I$\heartsuit$LA: Compilable Markdown for Linear Algebra

24 Sep 2021  ·  Yong Li, Shoaib Kamil, Alec Jacobson, Yotam Gingold ·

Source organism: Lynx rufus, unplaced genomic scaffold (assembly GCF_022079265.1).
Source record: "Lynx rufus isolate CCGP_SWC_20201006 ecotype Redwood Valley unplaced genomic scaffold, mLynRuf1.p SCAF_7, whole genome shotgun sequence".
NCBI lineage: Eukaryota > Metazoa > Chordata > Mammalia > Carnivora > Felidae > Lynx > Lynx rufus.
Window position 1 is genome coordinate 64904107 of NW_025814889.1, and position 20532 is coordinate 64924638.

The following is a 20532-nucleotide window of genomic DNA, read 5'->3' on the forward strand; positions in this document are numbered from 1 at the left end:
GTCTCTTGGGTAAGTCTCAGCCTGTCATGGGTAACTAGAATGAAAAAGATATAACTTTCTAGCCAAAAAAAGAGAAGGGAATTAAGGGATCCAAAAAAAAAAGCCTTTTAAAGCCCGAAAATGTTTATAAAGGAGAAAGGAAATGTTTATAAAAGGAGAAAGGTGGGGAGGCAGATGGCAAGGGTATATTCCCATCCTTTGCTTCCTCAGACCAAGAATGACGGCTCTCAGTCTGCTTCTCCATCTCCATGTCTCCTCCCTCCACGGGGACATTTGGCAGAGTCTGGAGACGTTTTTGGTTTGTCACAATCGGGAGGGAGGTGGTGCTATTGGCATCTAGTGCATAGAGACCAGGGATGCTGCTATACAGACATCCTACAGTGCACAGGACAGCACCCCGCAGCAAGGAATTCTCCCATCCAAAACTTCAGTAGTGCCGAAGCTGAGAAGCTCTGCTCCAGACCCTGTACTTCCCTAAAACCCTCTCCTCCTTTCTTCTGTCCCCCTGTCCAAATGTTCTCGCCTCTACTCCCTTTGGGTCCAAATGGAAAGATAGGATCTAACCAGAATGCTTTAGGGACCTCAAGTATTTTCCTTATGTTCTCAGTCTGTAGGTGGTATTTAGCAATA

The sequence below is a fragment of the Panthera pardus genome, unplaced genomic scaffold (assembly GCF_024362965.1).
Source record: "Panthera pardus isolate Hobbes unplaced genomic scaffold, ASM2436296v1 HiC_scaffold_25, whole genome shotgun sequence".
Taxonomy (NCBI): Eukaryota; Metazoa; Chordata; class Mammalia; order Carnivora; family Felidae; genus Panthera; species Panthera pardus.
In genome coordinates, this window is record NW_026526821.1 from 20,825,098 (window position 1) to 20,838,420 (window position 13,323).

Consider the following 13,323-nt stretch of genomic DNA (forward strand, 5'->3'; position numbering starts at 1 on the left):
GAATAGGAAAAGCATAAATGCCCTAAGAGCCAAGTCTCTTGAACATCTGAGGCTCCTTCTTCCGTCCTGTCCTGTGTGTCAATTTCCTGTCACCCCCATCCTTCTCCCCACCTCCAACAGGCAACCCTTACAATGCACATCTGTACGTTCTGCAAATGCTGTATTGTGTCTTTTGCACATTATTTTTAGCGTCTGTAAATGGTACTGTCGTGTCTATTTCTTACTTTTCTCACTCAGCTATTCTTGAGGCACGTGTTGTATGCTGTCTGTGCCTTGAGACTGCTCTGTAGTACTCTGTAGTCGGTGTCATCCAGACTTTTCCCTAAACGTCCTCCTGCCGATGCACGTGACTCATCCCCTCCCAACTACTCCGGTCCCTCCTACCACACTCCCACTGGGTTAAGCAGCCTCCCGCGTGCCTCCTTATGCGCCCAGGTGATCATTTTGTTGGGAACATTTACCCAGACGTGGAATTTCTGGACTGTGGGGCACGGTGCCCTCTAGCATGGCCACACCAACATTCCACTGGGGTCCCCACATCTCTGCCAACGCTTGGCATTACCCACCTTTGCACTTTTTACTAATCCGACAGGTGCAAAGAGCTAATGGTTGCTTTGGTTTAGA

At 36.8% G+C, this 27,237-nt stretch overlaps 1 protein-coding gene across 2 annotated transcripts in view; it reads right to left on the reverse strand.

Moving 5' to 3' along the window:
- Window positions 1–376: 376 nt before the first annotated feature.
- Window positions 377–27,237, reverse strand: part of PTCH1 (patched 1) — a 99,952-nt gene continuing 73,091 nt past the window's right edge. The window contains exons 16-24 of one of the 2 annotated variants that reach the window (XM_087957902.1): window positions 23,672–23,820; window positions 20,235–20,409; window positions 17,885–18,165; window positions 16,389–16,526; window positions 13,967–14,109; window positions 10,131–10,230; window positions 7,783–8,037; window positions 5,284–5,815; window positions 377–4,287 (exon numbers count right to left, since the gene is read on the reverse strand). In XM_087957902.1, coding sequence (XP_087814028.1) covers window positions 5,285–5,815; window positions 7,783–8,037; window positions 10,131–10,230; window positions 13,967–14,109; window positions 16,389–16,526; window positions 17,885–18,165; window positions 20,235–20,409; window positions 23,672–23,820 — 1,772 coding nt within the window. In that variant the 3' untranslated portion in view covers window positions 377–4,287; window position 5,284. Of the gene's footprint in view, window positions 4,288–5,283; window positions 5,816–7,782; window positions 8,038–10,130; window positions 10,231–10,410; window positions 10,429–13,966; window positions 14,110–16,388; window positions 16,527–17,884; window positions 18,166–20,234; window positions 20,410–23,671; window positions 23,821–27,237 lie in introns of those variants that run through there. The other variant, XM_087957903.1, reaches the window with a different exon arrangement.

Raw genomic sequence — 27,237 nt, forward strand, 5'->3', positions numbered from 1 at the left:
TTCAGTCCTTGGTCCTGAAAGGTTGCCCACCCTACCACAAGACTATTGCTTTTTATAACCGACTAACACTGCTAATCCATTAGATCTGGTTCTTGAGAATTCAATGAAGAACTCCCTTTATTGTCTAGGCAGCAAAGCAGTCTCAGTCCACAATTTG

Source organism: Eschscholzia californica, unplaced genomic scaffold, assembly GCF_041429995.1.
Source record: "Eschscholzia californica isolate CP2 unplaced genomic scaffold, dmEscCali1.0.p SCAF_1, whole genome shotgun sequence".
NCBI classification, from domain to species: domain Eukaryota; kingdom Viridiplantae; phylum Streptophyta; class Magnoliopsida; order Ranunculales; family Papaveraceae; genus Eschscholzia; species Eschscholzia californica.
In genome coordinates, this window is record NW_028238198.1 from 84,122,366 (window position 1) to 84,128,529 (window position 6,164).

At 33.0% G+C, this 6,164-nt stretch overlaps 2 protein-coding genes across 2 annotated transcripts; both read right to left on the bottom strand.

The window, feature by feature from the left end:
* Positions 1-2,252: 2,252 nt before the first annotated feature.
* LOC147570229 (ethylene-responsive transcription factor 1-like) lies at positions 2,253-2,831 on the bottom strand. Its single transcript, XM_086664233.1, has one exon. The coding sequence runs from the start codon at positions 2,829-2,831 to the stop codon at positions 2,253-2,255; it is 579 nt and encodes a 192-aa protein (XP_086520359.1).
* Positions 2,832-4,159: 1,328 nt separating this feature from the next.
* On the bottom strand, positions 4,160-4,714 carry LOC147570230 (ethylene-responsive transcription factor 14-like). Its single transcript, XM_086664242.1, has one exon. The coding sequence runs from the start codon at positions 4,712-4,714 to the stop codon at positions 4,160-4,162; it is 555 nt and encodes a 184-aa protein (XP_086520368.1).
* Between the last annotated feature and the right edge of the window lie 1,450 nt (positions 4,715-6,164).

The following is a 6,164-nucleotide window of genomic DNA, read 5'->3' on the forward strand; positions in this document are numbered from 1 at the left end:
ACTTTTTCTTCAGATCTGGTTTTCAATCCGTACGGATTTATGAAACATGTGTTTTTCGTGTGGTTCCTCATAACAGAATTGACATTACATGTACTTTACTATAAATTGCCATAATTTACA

Communicating linear algebra in written form is challenging: mathematicians must choose between writing in languages that produce well-formatted but semantically-underdefined representations such as LaTeX; or languages with well-defined semantics but notation unlike conventional math, such as C++/Eigen. In both cases, the underlying linear algebra is obfuscated by the requirements of esoteric language syntax (as in LaTeX) or awkward APIs due to language semantics (as in C++). The gap between representations results in communication challenges, including underspecified and irreproducible research results, difficulty teaching math concepts underlying complex numerical code, as well as repeated, redundant, and error-prone translations from communicated linear algebra to executable code. We introduce I$\heartsuit$LA, a language with syntax designed to closely mimic conventionally-written linear algebra, while still ensuring an unambiguous, compilable interpretation. Inspired by Markdown, a language for writing naturally-structured plain text files that translate into valid HTML, I$\heartsuit$LA allows users to write linear algebra in text form and compile the same source into LaTeX, C++/Eigen, Python/NumPy/SciPy, and MATLAB, with easy extension to further math programming environments. We outline the principles of our language design and highlight design decisions that balance between readability and precise semantics, and demonstrate through case studies the ability for I$\heartsuit$LA to bridge the semantic gap between conventionally-written linear algebra and unambiguous interpretation in math programming environments.

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